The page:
Growing Abelia

With today’s busy lifestyles, homeowners are always looking for ways to liven up their landscapes without a lot of effort. Abelia is an ornamental shrub that is under-appreciated and underused in many parts of the country and is worth a second look. Grown for its attractive foliage and exceptionally long bloom time, it is virtually maintenance-free once established. The eye-catching leaves come in many different colors—from gold to burgundy—that often change throughout the growing season. Fragrant tubular flowers bloom for months, making it a nonstop food source for hummingbirds, butterflies and insect pollinators.

Related to honeysuckle, the genus Abelia includes 30 species of deciduous and evergreen shrubs that are native to Eastern Asia and Mexico. Glossy abelia (A. xgrandiflora), the most common garden species, produces shiny semi-evergreen leaves in colder zones, while retaining year-round color in warmer regions. Newer hybrids are bred for unique foliage color, showier flowers and compact sizes more suitable to small urban lots.

Zones: 4 to 11, varies by type

Height/Spread: Upright arching habit, 2 to 10 feet tall and 2 to 8 feet wide

Exposure: Full sun to partial shade; foliage color and bloom are best in full sun.

Bloom time: Spring to fall

Color and characteristics: Oval, pointed leaves up to two inches long are produced on graceful, arching branches. Foliage is glossy green or yellow, with hints of rose, orange, bronze or burgundy. Some are variegated or multi-colored. Many varieties have leaves that change color as the seasons progress. Tubular flowers with four or five petals form in clusters on the tips of the stems. The small flowers, which are usually fragrant, come in shades of white, pink and yellow. Other attributes include colored sepals and stems, fall color and exfoliating bark.

Toxicity: Abelia is not known to be toxic to children or pets, and is sometimes used as hedging for pastures.


When to plant abelia

  • Plant during milder months of spring or fall to avoid heat or cold stress.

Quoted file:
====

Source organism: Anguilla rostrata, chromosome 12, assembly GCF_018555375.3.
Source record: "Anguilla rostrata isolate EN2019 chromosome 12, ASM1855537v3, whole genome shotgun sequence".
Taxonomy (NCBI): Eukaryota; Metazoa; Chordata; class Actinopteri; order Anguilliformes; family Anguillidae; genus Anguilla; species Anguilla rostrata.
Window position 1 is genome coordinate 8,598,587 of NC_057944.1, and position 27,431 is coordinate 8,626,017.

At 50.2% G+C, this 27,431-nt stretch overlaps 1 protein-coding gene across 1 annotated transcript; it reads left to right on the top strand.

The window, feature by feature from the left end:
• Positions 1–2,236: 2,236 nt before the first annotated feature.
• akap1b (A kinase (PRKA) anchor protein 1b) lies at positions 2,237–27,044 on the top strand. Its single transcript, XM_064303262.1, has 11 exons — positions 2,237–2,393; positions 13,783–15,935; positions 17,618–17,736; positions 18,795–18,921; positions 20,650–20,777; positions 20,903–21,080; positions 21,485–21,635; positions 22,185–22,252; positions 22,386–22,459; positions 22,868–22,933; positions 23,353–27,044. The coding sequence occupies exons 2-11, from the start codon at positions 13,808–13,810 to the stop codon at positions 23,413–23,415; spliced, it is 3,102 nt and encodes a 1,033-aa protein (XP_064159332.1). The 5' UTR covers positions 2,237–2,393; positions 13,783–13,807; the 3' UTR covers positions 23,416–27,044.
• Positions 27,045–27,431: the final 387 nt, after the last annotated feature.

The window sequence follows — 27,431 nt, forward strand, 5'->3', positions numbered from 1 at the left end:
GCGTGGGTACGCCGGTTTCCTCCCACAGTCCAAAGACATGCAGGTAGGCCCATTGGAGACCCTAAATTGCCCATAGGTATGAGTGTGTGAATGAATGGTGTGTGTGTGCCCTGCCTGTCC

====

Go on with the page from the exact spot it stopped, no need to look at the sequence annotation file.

Where to plant abelia

  • Choose a sunny to lightly shaded site with fertile, well-draining soil that will stay evenly moist.

How to plant abelia

  • Loosen soil in the planting area and amend with compost. Remove plant from container and gently tease out roots or slice the root ball in several places if potbound. Dig a hole slightly deeper than the root ball and twice as wide. Place the plant in the hole so the top of the root ball is slightly above ground level. Fill in the hole, tamp down soil around the base and water well. Spacing depends on the variety.

How to choose the right abelia 

With different sizes and forms to choose from, here are some tips to consider:

For borders and landscapes: Choose varieties that will fit the scale of your landscape. Use as hedging, screening, in a mixed border, as foundation plantings or a stand-alone focal point. Make sure to allow room for plants to mature without becoming crowded.

For slopes and hillsides: Select varieties suitable to the size of your property and mass along a slope or hillside for erosion control.

For containers: Dwarf types will stay small and not overwhelm a space. Use as a stand-alone focal point in a container, or group with other containerized plants for maximum visual impact.



How to prune abelia

  • Abelia looks best when allowed to retain its natural shape and size. Since glossy abelia (A. xgrandiflora) blooms on new wood, prune in late winter to early spring before new growth emerges so that flowers are not sacrificed. Remove any dead or damaged branches, and thin as needed to encourage new shoots. Lightly prune to shape. Some varieties produce long, errant watershoots (thin shoots that grow out of the trunk or branches); cut those out whenever they appear. To reinvigorate your abelia, thin out up to a third of the branches every few years. Deciduous varieties that bloom on old wood (such as A. mosanensis) should be pruned lightly as needed just after flowering.


Though drought and heat tolerant once established, it performs best with regular watering. Irrigate once or twice a week during summer.


Abelia prefers slightly acidic, organically rich soil that’s kept moderately moist and drains well, but is tolerant of a variety of conditions.

Amendments & fertilizer:

Apply a slow-release fertilizer formulated for woody plants in early spring. Mulch around the root zone with organic matter to retain moisture and suppress weeds.

Deer resistance:

Deer will leave it alone for the most part, though extreme conditions can result in deer grazing on plants they wouldn’t otherwise.


  • When planted in optimal conditions, abelia exhibits few, if any problems. Possible diseases include powdery mildew and anthracnose. Pests include aphids.